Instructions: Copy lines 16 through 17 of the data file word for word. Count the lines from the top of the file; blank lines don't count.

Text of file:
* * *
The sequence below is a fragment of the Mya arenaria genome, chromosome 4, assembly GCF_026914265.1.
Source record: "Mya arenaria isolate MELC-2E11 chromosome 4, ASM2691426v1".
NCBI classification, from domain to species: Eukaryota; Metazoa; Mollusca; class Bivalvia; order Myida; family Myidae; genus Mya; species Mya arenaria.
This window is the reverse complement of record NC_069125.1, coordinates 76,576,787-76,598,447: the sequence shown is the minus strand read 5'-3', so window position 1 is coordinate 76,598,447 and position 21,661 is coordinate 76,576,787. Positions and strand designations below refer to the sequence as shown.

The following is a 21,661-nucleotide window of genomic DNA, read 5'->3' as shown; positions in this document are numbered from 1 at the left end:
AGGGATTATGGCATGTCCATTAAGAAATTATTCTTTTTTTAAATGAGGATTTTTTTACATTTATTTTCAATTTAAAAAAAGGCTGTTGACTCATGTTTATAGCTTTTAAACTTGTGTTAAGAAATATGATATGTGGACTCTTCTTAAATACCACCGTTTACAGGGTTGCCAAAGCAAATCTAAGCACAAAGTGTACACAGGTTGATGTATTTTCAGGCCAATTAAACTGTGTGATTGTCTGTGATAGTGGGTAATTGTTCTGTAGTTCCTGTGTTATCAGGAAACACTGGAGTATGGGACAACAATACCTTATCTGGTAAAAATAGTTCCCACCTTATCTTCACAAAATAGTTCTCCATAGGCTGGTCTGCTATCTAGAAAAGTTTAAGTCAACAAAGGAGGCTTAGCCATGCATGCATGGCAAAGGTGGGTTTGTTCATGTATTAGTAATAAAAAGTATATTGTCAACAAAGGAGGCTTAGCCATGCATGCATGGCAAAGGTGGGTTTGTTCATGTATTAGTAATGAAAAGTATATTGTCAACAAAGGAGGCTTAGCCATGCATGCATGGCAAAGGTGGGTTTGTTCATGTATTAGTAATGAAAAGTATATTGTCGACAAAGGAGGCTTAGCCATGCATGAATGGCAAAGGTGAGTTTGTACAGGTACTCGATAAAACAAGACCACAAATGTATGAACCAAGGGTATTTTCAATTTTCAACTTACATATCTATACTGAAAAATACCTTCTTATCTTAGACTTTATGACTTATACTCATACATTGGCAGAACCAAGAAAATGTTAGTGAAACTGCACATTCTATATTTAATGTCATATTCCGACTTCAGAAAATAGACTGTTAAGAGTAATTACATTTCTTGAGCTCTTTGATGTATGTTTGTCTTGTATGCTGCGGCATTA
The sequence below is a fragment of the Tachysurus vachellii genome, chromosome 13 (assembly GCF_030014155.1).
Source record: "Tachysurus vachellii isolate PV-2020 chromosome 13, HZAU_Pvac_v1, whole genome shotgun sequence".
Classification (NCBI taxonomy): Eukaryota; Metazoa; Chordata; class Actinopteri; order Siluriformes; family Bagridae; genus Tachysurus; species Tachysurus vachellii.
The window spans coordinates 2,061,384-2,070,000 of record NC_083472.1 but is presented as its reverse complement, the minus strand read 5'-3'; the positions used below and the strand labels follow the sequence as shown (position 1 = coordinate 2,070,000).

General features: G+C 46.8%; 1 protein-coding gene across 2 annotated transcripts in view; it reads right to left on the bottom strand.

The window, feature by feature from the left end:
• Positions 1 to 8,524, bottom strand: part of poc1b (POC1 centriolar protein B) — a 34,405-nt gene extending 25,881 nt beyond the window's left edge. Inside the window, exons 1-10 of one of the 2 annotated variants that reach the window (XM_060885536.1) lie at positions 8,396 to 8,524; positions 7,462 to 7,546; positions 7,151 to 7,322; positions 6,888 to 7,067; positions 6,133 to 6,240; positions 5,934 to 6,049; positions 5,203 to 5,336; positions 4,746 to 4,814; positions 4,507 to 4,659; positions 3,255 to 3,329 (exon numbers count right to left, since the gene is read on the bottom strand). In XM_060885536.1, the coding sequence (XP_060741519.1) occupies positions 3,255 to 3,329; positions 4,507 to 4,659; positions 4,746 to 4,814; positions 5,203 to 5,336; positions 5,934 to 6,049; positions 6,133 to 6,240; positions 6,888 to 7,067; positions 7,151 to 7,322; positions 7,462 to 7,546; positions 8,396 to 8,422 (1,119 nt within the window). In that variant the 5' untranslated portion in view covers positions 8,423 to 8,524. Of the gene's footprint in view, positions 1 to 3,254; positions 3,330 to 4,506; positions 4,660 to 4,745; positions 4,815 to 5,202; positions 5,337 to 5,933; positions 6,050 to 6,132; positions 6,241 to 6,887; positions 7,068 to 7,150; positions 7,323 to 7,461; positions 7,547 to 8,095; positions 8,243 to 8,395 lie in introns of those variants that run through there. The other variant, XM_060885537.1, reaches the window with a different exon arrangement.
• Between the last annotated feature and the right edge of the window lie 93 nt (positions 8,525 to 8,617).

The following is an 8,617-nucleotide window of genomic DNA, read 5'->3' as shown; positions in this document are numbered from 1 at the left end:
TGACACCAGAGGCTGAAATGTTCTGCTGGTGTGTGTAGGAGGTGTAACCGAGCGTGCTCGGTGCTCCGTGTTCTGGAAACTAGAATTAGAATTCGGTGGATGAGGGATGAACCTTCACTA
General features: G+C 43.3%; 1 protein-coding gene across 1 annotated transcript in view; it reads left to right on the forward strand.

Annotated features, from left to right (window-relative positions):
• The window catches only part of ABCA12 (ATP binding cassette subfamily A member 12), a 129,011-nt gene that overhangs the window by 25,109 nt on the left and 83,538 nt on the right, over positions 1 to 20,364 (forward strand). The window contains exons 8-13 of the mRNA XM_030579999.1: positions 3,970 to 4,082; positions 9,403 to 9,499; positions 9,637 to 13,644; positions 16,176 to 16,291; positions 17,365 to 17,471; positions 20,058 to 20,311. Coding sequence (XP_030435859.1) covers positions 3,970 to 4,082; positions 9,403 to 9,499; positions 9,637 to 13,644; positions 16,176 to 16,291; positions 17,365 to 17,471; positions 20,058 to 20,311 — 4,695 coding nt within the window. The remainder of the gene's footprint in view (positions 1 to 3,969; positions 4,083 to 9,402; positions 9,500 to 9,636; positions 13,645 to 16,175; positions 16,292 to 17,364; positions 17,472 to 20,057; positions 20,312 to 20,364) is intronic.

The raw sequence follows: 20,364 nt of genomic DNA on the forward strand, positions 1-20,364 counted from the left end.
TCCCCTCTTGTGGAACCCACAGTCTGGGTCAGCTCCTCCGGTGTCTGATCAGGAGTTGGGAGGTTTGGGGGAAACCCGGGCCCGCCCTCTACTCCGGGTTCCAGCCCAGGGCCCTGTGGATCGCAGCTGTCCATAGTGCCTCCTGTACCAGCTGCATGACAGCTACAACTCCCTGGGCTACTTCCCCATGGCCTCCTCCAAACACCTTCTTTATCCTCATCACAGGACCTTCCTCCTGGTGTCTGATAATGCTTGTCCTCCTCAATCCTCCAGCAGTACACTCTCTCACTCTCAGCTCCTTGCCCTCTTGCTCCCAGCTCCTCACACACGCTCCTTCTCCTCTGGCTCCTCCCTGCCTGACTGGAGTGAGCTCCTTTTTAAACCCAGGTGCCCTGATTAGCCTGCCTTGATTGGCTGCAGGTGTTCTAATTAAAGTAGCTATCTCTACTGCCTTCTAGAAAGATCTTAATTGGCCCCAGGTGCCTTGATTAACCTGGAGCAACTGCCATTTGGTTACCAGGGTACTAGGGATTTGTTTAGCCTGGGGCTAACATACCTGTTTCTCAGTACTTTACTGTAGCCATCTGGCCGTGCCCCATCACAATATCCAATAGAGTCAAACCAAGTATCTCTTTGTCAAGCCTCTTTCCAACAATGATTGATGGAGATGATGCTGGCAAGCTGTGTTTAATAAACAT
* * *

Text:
TGACACCAGAGGCTGAAATGTTCTGCTGGTGTGTGTAGGAGGTGTAACCGAGCGTGCTCGGTGCTCCGTGTTCTGGAAACTAGAATTAGAATTCGGTGGATGAGGGATGAACCTTCACTA
General features: G+C 43.3%; 1 protein-coding gene across 1 annotated transcript in view; it reads left to right on the forward strand.